Film Courage: We had a few questions come in from our Youtube viewers and this one is from Ms. Green and she writes ‘How has what you’ve seen over time “changed” your view of life and does it ever show up in your filming? Did you edit it out?’
Alexandria Bombach, Documentary Filmmaker: I think the films I’m making are definitely starting from my experience and how I’m questioning how we are operating in this human experience at all.
So with FRAME BY FRAME there were just so many questions I was having as a storyteller about our perception and where that comes from. I wanted to make a film about Afghan photographers to talk about perception of a place that is so often this unknown known in a lot of ways. And with ON HER SHOULDERS I was really interested and this was kind of feeding off of that in a way where it was continuing telling a story about storytelling and the repetition and the packaging of stories of trauma and how we’re receiving that as an audience and our own relationship with apathy and empathy through these stories.
And so I don’t think I would make a film where I had already had the answer. I already feel very strongly about cigarettes and single-use plastics and I don’t think I’d ever make a film about it because I already know how I feel about it. I think all of these films are already questions that I’m asking myself and I think that’s where that energy comes from and relates to an audience asking themselves questions, too. I think that is where it comes from is my own questioning of life and how I’m experiencing the world.
Film Courage: Where does your love for storytelling come from? You had gone to study marketing and I can see why you took your love of the environment and things and wanted to add that to you marketing plan.
Film Courage: But where does your love for storytelling and film come from?
Alexandria: I’ve definitely have loved making videos since I was a kid. I don’t know, it’s a hard question to ask where does my love for storytelling come from because I’m having such a complicated relationship with storytelling even now with ON HER SHOULDERS and really questioning where we are coming from with storytellers and our responsibility to our subjects and who is telling what story and why we are telling it and all sorts of things and so it’s an interesting space to be in now.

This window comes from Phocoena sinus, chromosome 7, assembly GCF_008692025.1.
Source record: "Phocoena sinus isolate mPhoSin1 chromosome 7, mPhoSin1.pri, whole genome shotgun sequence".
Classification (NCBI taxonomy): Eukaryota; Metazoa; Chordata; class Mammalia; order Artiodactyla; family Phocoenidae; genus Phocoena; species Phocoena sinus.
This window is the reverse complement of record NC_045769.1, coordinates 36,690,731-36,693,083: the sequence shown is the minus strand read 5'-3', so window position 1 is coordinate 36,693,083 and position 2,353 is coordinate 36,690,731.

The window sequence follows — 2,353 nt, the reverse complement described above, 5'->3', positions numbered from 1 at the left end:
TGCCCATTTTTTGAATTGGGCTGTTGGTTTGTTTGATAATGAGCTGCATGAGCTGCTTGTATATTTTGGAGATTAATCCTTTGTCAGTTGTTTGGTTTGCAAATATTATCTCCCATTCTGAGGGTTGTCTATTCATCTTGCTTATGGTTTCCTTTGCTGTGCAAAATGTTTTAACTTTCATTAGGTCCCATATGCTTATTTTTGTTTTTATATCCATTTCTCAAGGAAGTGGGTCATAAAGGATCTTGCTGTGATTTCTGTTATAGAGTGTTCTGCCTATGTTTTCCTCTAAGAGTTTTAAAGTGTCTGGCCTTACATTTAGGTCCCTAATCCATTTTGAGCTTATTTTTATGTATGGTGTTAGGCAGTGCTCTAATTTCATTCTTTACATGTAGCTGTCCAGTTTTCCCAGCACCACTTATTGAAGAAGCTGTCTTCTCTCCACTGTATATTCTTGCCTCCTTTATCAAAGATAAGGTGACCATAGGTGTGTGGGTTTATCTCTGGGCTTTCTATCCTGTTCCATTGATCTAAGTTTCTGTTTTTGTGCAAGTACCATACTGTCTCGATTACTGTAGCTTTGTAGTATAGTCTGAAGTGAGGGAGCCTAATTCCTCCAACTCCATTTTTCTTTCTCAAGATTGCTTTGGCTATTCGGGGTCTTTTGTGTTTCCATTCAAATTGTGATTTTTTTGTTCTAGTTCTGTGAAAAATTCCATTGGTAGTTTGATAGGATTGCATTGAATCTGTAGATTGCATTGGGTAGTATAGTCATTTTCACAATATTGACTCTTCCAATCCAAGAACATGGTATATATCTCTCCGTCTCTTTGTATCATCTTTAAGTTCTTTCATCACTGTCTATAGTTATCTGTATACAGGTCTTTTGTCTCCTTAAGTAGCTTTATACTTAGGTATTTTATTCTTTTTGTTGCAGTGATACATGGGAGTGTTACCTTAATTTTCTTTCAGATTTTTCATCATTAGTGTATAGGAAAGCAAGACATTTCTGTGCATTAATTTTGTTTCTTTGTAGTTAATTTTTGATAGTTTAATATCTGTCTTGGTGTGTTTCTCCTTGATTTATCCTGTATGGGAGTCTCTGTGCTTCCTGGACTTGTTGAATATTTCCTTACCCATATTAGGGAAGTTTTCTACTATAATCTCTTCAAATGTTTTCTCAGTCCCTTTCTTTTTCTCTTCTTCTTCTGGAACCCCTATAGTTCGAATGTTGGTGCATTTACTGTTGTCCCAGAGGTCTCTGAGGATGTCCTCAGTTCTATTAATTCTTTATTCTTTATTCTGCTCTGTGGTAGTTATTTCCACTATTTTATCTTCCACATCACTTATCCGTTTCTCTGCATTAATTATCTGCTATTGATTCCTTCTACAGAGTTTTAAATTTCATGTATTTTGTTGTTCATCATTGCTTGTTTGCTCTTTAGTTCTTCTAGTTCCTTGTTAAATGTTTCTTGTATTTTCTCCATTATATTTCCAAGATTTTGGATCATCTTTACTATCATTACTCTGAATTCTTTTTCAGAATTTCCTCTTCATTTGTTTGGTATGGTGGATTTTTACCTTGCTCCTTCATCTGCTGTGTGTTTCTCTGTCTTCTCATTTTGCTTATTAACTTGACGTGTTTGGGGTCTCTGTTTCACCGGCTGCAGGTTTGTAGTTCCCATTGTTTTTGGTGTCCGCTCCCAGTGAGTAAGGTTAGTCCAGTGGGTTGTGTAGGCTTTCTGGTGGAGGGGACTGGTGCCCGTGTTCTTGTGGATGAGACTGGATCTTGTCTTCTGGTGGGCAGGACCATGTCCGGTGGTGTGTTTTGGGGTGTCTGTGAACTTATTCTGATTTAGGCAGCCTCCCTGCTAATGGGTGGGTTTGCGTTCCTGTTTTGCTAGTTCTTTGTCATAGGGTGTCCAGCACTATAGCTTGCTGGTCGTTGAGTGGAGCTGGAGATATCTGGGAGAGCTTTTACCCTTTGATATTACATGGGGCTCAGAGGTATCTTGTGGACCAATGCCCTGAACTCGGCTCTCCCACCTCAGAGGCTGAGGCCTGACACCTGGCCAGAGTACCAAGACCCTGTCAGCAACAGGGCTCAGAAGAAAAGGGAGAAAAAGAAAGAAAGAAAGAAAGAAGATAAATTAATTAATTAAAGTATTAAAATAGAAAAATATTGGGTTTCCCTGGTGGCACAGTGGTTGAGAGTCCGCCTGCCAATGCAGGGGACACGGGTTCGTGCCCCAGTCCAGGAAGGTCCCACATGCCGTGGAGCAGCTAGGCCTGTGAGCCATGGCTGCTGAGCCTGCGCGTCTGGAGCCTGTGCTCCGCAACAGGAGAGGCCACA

I know that I don’t want to stop this work and will continue to make documentaries and probably die with a camera in my hands but I don’t even know where that comes from. I have no idea. I feel like each film that I make is kind of an exploration of things that I’m questioning about life. It’s a process of pulling things out of myself and answering hard questions. So I just love the process of it (I love all of that) and of course it introduces me to people I would have never had…it’s such an honor to have met Nadia even though I wish of course I would have never met Nadia. I wish none of this would have ever happened and that she was just an unknown person in a village in Sinjar but I am so, so thankful that I got to meet these people and be exposed to their patience and grace and empathy so I can see the world in a different way. It’s quite a gift and hopefully that’s translated to the audience too.
About The Director, Cinematographer, Editor:
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